The enigmatic Amazonian genus Eutrachelophis: morphological evidence and description of a new taxa (Serpentes: Dipsadidae: Xenodontini)

2019-12-17T13:30:23Z (GMT) by Hussam Zaher Ana L.C. Prudente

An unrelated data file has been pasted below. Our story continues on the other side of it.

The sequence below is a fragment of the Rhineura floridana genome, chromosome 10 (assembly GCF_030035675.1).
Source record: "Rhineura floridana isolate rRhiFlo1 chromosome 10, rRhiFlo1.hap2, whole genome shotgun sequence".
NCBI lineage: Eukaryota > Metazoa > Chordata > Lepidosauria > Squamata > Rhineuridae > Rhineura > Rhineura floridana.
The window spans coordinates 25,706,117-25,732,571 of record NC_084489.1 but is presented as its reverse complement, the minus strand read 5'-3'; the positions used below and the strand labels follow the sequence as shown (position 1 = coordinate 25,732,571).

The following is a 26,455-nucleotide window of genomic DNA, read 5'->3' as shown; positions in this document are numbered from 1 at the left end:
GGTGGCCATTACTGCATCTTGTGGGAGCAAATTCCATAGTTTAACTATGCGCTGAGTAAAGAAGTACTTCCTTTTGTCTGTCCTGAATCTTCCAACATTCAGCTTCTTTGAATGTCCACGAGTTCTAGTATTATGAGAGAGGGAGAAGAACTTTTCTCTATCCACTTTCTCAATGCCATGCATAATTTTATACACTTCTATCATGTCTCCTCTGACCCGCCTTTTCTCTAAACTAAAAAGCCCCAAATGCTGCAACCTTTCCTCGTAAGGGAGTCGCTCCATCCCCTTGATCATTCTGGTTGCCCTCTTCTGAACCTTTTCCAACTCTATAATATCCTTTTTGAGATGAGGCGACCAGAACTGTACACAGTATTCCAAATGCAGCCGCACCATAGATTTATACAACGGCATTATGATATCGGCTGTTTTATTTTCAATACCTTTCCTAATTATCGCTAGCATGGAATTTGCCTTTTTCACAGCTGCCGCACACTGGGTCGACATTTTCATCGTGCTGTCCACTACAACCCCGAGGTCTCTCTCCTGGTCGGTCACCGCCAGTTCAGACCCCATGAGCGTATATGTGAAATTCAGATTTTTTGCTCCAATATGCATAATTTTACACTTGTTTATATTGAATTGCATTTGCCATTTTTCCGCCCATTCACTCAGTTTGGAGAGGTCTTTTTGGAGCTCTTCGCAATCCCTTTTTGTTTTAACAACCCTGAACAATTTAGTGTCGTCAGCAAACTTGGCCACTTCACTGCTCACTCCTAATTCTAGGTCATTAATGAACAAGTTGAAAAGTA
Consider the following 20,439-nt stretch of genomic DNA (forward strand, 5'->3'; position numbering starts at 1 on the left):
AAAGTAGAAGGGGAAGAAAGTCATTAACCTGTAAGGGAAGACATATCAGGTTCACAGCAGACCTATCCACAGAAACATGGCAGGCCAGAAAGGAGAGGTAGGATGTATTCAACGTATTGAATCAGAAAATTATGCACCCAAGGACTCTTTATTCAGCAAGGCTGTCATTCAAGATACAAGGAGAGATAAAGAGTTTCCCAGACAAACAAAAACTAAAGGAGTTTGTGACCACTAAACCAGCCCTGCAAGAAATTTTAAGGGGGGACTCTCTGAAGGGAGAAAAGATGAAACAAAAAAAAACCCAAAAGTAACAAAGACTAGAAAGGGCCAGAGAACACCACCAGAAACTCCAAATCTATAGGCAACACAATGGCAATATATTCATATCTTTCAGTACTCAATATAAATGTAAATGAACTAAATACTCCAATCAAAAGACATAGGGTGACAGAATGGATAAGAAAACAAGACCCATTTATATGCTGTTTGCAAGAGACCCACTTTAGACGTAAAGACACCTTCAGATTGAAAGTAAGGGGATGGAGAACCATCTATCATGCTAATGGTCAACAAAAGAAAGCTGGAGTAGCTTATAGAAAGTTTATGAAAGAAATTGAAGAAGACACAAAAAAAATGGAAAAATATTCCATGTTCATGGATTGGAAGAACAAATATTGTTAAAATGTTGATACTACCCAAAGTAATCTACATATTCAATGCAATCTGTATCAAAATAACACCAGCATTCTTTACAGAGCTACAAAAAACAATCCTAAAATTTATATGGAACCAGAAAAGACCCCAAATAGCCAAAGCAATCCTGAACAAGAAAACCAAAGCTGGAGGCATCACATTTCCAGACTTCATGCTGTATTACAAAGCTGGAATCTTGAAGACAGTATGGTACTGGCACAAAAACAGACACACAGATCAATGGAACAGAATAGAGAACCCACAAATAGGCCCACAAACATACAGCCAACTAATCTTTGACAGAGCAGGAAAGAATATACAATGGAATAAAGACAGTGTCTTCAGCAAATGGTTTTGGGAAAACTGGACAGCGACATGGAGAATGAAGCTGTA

Eutrachelophis contains two species – Eu. bassleri and Eu. steinbachi – that are known from the lowland rainforests of western Amazonia (Ecuador, Peru, and Bolivia). Due to their unusual hemipenial morphology, they have been considered to belong to a separate tribe – Eutrachelophiini – of dipsadids. Here, we describe a new species of Eutrachelophis that fills an important morphological gap in the hemipenial pattern known for this genus. Although highly modified, apical disks are recognizable in the hemipenes of both species, supporting their inclusion in the tribe Xenodontini. We further allocate Eu. steinbachi in a new genus, due to the contrasting morphological disparities and lack of uniquely derived features shared with the remaining species of Eutrachelophis. The new genus can be distinguished from all other genera of Dipsadidae by the presence of deeply divided lobes with lobular projections that expand beyond the tip of the sulci, the latter ending on the middle surface of the lobes where it opens at the base of a small nude area considered to be the remnant of the Xenodontini apical disks. The two remaining species of Eutrachelophis retain well-developed Xenodontini apical disks that are expanded throughout the lobular region reaching each other’s edges at midline due to the fusion of both lobes in one unique structure. The condition observed in the genus Lygophis is morphologically intermediate between the highly specialized condition present in Eutrachelophis and the one known to characterize other Xenodontini, supporting the allocation of this genus in the tribe (Zoobank: www.zoobank.org/urn:lsid:zoobank.org:pub:96725BD0-D9E6-4A85-A4BD-D6BF988CFC5E).